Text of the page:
NORWALK, Conn. — The Common Council unanimously approved more than $400,000 to repair and paint the cupola, or small dome, on top of Norwalk City Hall last week.
According to a memo from Alan Lo, the city’s building and facilities manager, the cupola restoration project initially came about as a part of the 2018-19 capital budget process. About $250,000 was allocated at that time, but after an architect assessed the conditions of the structure, a more “significant restoration” was needed instead of a simple repair and repaint, Lo wrote.
“The Architect prepared technical specifications which included replacement of deteriorated wood trim, exterior metal flashing, replacement of windows, replacement of the balustrades, and repainting,” Lo wrote.
In the 2021-22 capital budget process, an additional $200,000 was approved to cover the extra work required for the project.
At its Jan. 27 meeting, the Planning Commission discussed the project and its cost. Commissioner Mike Mushak asked if the city had been able to secure a historic preservation grant to do some of the work.
“The cupola is like this amazing piece of architecture, you know, it’s historic,” he said. “Are you aware of any state grants for Historic Preservation that you could use for that facade improvement?”
Neil Rennie, a property manager in the city’s building management department, said they had looked into that, but hadn’t gotten any information at the time.
“We’ve asked about that,” he said. “We haven’t received it or have been getting any information on it.”
In response to a question from Brian Baxendale about why the project cost so much, Rennie said that there were some “failures” in the structure up there and having to use scaffolding makes it a little more expensive.
“The windows have failed up there,” he said. “The exterior is rotting. You also have a small group up there that has leaks. And with the leaks, we have talked right now catching the water inside the cupola. We have the bells still up there. So we’re looking to kind of structurally make it sound again, and keep the beauty of it. It’s a big project because we have to put scaffolding up right, that kind of alone is probably around ($45,000 to $60,000). We have a pretty good plan in place to redo it and not have to revisit it for maybe the next 15 years.”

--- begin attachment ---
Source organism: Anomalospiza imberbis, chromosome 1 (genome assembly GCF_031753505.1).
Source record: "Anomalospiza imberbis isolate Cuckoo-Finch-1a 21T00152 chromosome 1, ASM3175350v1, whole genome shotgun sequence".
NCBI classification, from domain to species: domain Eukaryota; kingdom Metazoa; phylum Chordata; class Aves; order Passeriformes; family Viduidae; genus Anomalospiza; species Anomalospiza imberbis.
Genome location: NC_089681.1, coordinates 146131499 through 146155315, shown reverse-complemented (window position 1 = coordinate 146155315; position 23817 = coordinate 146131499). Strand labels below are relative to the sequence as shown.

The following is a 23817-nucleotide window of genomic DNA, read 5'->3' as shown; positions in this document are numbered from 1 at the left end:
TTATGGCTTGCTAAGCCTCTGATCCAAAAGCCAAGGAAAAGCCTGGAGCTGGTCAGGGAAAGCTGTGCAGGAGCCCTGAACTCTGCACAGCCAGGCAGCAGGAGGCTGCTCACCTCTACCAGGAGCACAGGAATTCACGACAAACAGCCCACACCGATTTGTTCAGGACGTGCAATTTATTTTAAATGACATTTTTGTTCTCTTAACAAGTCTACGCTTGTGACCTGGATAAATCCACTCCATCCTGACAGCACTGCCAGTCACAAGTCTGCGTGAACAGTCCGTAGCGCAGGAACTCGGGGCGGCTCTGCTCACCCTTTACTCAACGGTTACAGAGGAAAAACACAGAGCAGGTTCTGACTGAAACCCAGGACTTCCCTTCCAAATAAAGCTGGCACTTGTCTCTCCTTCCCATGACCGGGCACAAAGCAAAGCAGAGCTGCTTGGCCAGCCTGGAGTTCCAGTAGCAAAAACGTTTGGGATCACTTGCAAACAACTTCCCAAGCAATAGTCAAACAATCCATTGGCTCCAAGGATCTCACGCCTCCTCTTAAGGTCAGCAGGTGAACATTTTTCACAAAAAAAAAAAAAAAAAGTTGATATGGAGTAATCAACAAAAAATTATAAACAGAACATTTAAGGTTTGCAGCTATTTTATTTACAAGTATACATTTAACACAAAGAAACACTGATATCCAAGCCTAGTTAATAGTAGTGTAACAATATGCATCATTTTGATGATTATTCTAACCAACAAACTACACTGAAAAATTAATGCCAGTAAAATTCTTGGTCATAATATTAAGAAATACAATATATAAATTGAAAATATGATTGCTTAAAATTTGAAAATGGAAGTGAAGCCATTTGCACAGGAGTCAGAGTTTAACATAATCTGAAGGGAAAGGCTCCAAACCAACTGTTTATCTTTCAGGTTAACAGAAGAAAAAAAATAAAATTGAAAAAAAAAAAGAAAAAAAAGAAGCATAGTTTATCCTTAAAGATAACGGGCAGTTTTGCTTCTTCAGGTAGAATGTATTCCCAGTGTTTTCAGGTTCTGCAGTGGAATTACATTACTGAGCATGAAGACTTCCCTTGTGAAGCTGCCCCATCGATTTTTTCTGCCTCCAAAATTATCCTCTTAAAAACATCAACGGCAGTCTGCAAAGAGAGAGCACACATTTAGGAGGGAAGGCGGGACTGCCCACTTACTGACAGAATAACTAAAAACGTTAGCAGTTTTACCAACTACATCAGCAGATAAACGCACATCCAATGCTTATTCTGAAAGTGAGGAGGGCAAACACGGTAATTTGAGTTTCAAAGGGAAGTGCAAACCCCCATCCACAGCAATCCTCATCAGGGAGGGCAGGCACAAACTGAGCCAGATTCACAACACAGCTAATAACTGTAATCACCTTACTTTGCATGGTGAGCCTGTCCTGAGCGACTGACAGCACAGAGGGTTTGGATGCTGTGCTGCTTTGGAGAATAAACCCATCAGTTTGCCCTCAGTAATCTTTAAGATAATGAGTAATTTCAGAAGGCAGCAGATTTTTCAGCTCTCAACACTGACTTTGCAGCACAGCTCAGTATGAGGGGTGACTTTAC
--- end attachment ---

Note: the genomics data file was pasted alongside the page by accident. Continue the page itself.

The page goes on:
While no discussion was had at the Common Council meeting about the project on Tuesday, local activist Diane Lauricella questioned the price tag.
“Are any alternatives, such as using manmade materials that resemble wood, offered or considered?” she said. “Now I know that it’s an iconic building and I am one that loves historic preservation, but those things are reasonable, considering it’s so high up. No one from the road will see the details.”
At the Land Use and Building Management committee held earlier in July, Rennie said that the work in particular included replacing the roof since it was leaking into the Concert Hall.
“We have leaks coming into the Concert Hall right now. So we will be doing the roof, the drains, any of the things that are rotten, that are coming apart, we’ll be replacing,” he said. “All exterior wood, trim, casing, moldings will be replaced. They will clean, scrape, sand the whole cupola down, and repaint it. Same thing with metal surfaces. The windows up there will be replaced. The current windows…they’re aluminum with a vinyl on them, and they’re pulling apart, so we plan on replacing those.”
Rennie said that the work should last at least 15-20 years.
“I think it will get us probably 15-20 years before we have to go back up there to do any major work, but with the new windows – we’re calling with a higher quality window, which should get us 20-25 years,” he said. “The roofing should probably give us 20-25 years.”
Lo wrote in his memo that G.L. Capasso Inc. was the lowest bidder for the project out of the two bids the city received, which is why the company was recommended. The contract notes that the project should not exceed $408,300.
The cupola has undergone at least repairs in the last 20 years, according to Lo. In 1999, the windows were replaced and the structure was repainted, and in 2010, another restoration with some wood replacement was completed.